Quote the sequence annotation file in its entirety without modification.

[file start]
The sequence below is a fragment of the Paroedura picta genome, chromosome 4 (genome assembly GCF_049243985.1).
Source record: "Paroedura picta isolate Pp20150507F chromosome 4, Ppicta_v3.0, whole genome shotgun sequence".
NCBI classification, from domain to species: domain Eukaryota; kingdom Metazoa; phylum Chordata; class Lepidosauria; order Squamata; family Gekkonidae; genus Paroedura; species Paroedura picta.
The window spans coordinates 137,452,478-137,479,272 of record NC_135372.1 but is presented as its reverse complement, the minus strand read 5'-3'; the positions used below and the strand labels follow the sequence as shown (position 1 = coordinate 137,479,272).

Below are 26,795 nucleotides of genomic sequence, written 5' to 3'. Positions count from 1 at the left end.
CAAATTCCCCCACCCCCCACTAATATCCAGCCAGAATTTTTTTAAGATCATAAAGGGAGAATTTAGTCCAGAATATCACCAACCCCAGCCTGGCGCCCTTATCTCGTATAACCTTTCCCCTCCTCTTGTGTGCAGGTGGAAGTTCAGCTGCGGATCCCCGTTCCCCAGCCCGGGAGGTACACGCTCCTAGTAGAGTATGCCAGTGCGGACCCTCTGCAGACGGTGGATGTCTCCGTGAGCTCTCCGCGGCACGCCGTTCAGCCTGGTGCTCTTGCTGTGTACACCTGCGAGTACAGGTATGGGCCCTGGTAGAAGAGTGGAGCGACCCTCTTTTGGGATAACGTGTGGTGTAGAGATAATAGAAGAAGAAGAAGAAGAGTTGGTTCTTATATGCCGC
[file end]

The sequence below is a fragment of the Paroedura picta genome, chromosome 4 (genome assembly GCF_049243985.1).
Source record: "Paroedura picta isolate Pp20150507F chromosome 4, Ppicta_v3.0, whole genome shotgun sequence".
NCBI classification, from domain to species: domain Eukaryota; kingdom Metazoa; phylum Chordata; class Lepidosauria; order Squamata; family Gekkonidae; genus Paroedura; species Paroedura picta.
The window spans coordinates 137,452,478-137,479,272 of record NC_135372.1 but is presented as its reverse complement, the minus strand read 5'-3'; the positions used below and the strand labels follow the sequence as shown (position 1 = coordinate 137,479,272).

Below are 26,795 nucleotides of genomic sequence, written 5' to 3'. Positions count from 1 at the left end.
CAAATTCCCCCACCCCCCACTAATATCCAGCCAGAATTTTTTTAAGATCATAAAGGGAGAATTTAGTCCAGAATATCACCAACCCCAGCCTGGCGCCCTTATCTCGTATAACCTTTCCCCTCCTCTTGTGTGCAGGTGGAAGTTCAGCTGCGGATCCCCGTTCCCCAGCCCGGGAGGTACACGCTCCTAGTAGAGTATGCCAGTGCGGACCCTCTGCAGACGGTGGATGTCTCCGTGAGCTCTCCGCGGCACGCCGTTCAGCCTGGTGCTCTTGCTGTGTACACCTGCGAGTACAGGTATGGGCCCTGGTAGAAGAGTGGAGCGACCCTCTTTTGGGATAACGTGTGGTGTAGAGATAATAGAAGAAGAAGAAGAAGAGTTGGTTCTTATATGCCGC